When you’re starting out in the world of cryptocurrency, you’ll likely come across cryptocurrency market capitalisation, or see crypto ranked by its market cap.

Getting familiar with this concept may help inform your decisions when it comes to buying different types of cryptocurrency.

What is market capitalisation?

If you’re familiar with the world of investing, you’ve likely already heard the term market capitalisation thrown around. 

In the stock world, this refers to the total dollar market value of outstanding shares of a company. It’s calculated by the total number of shares multiplied by the dollar value of each individual share. For example:

market cap = total number of coins × price of each coin

So, what about cryptocurrency market capitalisation?

For the most part, this functions in the same way as market cap in the stock market.

Every cryptocurrency has a fiat market value, which fluctuates based on a variety of factors. The total crypto market cap of a particular coin just means the price of the coin, multiplied by the total number of coins in circulation.

Depending on which methodology you use though – circulating supply, fully diluted supply, or max supply – you may interpret a cryptocurrencies market capitalisation slightly differently.

Circulating Supply

This is the most popular method. It looks at the coins that have already been mined and are in public circulation at the time.

Fully Diluted Supply

As a metric, this constitutes total coins as those that are already in circulation, and those yet to be mined.

Max Supply

Max supply takes into account the maximum amount of coins that could potentially be created in the lifetime of that cryptocurrency.

The majority of the time, a cryptocurrency’s market value will be calculated based on that coin’s circulating supply.

Are crypto market capitalisation and fiat investment the same?

This is a common error in the world of cryptocurrency. Just because a particular crypto has a market capitalisation of, say, $2 billion, doesn’t mean $2 billion has actually been invested in that coin.

This could happen for a few different reason:

Rapid increases or decreases in demand

A sudden spike in the demand of a cryptocurrency and the aggressive bidding behind this may raise the price of a particular coin and, in turn, raise the market cap. However, if that demand suddenly decreases and people rapidly sell off their coins, despite the initial surge causing a market cap value of X amount, doesn’t mean X amount of fiat currency was actually invested or that sellers will then be able to withdraw this.

Coins not selling when they’re initially created

When a coin is mined and introduced to the market, it isn’t guaranteed it will sell. Say for example 10,000 coins are mined but only 100 are purchased at $1 each. Even though only $100 of fiat currency has actually been invested in that crypto the market capitalisation is still $10,000.

Why crypto market cap is important for you to consider

Like the stock market, there’s no guarantee a particular cryptocurrency will behave the way anyone expects it to. However, market capitalisation can be used as a rough gauge to estimate how stable a particular crypto is likely to be.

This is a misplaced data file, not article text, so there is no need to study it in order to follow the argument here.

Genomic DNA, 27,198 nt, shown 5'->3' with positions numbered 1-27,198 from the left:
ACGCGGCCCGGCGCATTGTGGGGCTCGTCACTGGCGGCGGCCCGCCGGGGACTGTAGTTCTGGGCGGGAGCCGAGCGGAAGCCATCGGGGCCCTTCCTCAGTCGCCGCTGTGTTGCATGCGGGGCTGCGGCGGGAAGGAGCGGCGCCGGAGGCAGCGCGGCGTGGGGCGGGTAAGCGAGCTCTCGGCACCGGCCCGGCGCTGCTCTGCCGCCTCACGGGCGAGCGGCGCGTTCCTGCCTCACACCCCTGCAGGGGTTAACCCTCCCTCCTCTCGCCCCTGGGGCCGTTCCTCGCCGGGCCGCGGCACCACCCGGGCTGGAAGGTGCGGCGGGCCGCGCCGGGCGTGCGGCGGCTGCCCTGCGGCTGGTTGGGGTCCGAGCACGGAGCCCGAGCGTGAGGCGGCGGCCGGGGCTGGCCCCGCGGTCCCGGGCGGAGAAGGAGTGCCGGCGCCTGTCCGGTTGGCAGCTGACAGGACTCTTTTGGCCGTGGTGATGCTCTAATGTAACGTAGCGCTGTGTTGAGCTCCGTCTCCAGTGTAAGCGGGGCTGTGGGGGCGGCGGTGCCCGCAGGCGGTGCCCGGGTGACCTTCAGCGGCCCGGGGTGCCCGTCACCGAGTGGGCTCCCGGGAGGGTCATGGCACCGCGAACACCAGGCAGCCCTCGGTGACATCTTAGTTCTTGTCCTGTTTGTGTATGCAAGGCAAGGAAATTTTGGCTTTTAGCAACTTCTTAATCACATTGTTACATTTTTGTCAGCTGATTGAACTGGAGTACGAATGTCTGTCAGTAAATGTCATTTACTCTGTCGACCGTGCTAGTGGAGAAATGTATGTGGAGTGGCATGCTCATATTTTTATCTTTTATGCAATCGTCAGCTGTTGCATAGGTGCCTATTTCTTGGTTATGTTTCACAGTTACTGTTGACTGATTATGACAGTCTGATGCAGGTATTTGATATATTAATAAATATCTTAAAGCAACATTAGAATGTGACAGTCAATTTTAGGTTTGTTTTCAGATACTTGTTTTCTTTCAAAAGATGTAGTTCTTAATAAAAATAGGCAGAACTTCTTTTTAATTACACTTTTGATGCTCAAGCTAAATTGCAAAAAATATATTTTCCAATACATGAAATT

The bigger the market cap of a coin is, the less likely it is to be subject to dramatic changes in market sentiment.

A larger market cap can indicate a coin’s popularity and market dominance which may also indicate it has experienced relatively stable growth over the years.

What is the global crypto market cap?

The global or total cryptocurrency market cap is the total value of all the coin market caps combined. In April 2021, the global crypto market surpassed $2 trillion for the first time, and before the market crash in May 2021, it reached $2.5 trillion dollars.

graph showing the cryptocurrecy market's total market cap growth over time

Global cryptocurrency market capitalisation December 2016 – June 2021. Source coinmarketcap

Should you take a cryptocurrency market capitalisation into account

Whether you ultimately decide to purchase a particular cryptocurrency or not is up to you, but understanding how a coin’s market capitalisation may affect its volatility is important. 

Bitcoin and Ethereum are two examples of large caps, with market capitalisations in excess of $300 billion each, and as such are viewed as ‘safer’ or more conservative choices. Other large-cap coins include Tether (USDT), Ripple (XRP), Binance Coin (BNB) and Cardano (ADA), which are all in excess of $40 Billion.

If you opt to purchase mid-cap cryptocurrencies, those with market caps between $1 billion and $10 billion, these are often viewed as higher risk, but many also see these as potentials for larger growth.

Market capitalisation is only one factor to take into account when investing in any cryptocurrency. Factors like market sentiment, trading volume, and more all come into play, so it’s important to do your research.

Regardless, upskilling yourself around the behaviour of the cryptocurrency market will always be beneficial.

Make sure you check out the Swyftx News section for more helpful articles and information.

Written by Ted

Written by Ted

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